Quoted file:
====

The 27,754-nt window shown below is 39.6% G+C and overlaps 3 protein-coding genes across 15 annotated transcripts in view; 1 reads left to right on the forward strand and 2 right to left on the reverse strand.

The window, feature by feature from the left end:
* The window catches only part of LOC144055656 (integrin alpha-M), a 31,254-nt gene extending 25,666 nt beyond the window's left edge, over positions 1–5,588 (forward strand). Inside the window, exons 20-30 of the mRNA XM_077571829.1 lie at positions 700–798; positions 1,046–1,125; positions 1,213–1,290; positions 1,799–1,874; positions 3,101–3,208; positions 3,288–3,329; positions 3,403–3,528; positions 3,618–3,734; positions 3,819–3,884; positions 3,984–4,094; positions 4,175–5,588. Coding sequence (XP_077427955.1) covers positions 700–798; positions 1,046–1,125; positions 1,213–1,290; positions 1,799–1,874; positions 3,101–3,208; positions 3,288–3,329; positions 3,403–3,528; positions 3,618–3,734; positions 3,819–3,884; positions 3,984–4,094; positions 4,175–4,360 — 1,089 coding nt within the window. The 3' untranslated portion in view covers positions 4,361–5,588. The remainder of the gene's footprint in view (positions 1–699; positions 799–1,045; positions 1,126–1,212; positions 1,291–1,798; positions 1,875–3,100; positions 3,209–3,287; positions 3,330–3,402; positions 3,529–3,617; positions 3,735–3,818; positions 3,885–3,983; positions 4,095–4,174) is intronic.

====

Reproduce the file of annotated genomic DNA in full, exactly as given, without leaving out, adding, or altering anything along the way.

The 27,754-nt window shown below is 39.6% G+C and overlaps 3 protein-coding genes across 15 annotated transcripts in view; 1 reads left to right on the forward strand and 2 right to left on the reverse strand.

The window, feature by feature from the left end:
* The window catches only part of LOC144055656 (integrin alpha-M), a 31,254-nt gene extending 25,666 nt beyond the window's left edge, over positions 1–5,588 (forward strand). Inside the window, exons 20-30 of the mRNA XM_077571829.1 lie at positions 700–798; positions 1,046–1,125; positions 1,213–1,290; positions 1,799–1,874; positions 3,101–3,208; positions 3,288–3,329; positions 3,403–3,528; positions 3,618–3,734; positions 3,819–3,884; positions 3,984–4,094; positions 4,175–5,588. Coding sequence (XP_077427955.1) covers positions 700–798; positions 1,046–1,125; positions 1,213–1,290; positions 1,799–1,874; positions 3,101–3,208; positions 3,288–3,329; positions 3,403–3,528; positions 3,618–3,734; positions 3,819–3,884; positions 3,984–4,094; positions 4,175–4,360 — 1,089 coding nt within the window. The 3' untranslated portion in view covers positions 4,361–5,588. The remainder of the gene's footprint in view (positions 1–699; positions 799–1,045; positions 1,126–1,212; positions 1,291–1,798; positions 1,875–3,100; positions 3,209–3,287; positions 3,330–3,402; positions 3,529–3,617; positions 3,735–3,818; positions 3,885–3,983; positions 4,095–4,174) is intronic.